- 1/4 cup Bird's custard powder (or equal amount cornstarch)
- In the bowl of a stand mixer fitted with the paddle attachment, combine the flour, xanthan gum, yeast, 6 tablespoons sugar, salt and 4 tablespoons butter (divided into tablespoons). Beat on low for about 1 minute, until the butter is incorporated into the dry ingredients. Add the ¾ cup warm milk, the whole egg and 1 yolk, and mix until the dough just begins to come together. Place a large piece of plastic wrap on a flat surface, and dump the dough out onto the plastic wrap. Press the dough together, and cover tightly with the plastic wrap. Place in the freezer until firm, about 30 minutes.
- Once the dough has chilled, roll it out between two pieces of parchment paper into a rectangle that is about 10-by-15 inches, and about ¼ inch thick, no thinner (see photos). Dust with additional flour as necessary to prevent the dough from sticking to the parchment paper. Take the remaining 12 tablespoons (chilled) butter and divide into individual tablespoons, and then space evenly over ⅔ of the dough, leaving one short side bare (see photos). With the bare short side facing you, fold it over the middle third of the butter (as you would a business letter), then fold the remaining third over to seal in the tablespoons of butter (see photos).
- Roll the dough out again into a rectangle about 10-by-5 inches, and fold again in thirds (see photos). Cover with plastic wrap and place in the freezer for 15 minutes or until firm. Congratulations. You have just completed the first ‘turn.'
- Remove the dough from the refrigerator, uncover it, and place it horizontally on a fresh sheet of parchment paper. Cover with another sheet of parchment paper, and roll out again into a rectangle about 10-by-5 inches. Fold once more, business letter style, and return to the freezer for another 15 minutes or until firm. Repeat the process once more. After 3 turns, cover and place the dough in the freezer for about 30 minutes (or in the refrigerator for at least an hour), until firm.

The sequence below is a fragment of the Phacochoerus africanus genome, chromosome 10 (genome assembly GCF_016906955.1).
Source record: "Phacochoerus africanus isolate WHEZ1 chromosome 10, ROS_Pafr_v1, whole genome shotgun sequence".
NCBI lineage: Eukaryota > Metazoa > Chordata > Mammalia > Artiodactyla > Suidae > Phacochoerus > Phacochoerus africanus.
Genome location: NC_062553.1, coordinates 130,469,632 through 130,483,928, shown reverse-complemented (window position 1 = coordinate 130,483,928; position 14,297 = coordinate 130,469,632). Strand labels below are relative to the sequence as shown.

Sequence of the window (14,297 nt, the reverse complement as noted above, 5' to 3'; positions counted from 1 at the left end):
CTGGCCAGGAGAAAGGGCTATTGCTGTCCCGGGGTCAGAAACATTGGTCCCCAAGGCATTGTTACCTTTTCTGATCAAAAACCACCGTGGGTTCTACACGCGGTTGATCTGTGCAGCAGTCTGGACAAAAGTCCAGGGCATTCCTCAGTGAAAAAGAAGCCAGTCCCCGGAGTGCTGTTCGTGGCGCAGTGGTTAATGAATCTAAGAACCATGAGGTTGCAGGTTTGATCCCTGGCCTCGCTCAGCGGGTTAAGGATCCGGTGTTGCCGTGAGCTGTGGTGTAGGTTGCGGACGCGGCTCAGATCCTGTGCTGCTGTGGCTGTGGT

- While the dough is chilling, make the custard. In a medium saucepan, combine the 2 cups chilled milk, remaining 8 tablespoons sugar, vanilla, 4 egg yolks, and custard powder. Whisking constantly over low heat, cook the mixture until it begins to simmer. Raise the heat to medium-low, and cook until it thickens, about 2 minutes. Transfer the custard to a medium-sized bowl, and allow to cool slightly. Place a piece of plastic wrap directly on the surface of the custard, and place in the refrigerator to chill. You will have extra custard.
- Back to the dough. Roll out the chilled dough between two pieces of parchment paper into a smaller rectangle, this time about ⅜ inch thick. Using a pastry wheel or sharp knife, slice the dough into squares of about 3 inches. Place 1 tablespoon of chilled custard in the center of each square of dough. Brush the border of each square with the remaining egg white (see photo). One by one, form the pastries. Gather two opposite corners of each square of dough together, and pinch. Gather the other two opposite corners, and press all sides together to form a sealed pouch (see photo). Invert the bun onto a parchment-lined baking sheet. Repeat with the remaining squares of dough.
- Place the buns, evenly spaced on the parchment-lined baking sheet, in a warm, draft-free area to rise until they begin to swell to nearly 1 ½ times their original size (about 40 minutes). While the buns are rising, preheat your oven to 400 degrees F.
- After the buns have risen, brush the tops with the remaining egg wash, and place them in the center of the preheated oven. Bake, rotating once, until golden brown, about 25 minutes.
- Serve warm.
So many directions! I know.
Be super careful about which flour you choose. I have not tried this recipe with anything other than Better Batter.
I hope that is the longest printable recipe I ever post on this here blog. Amen.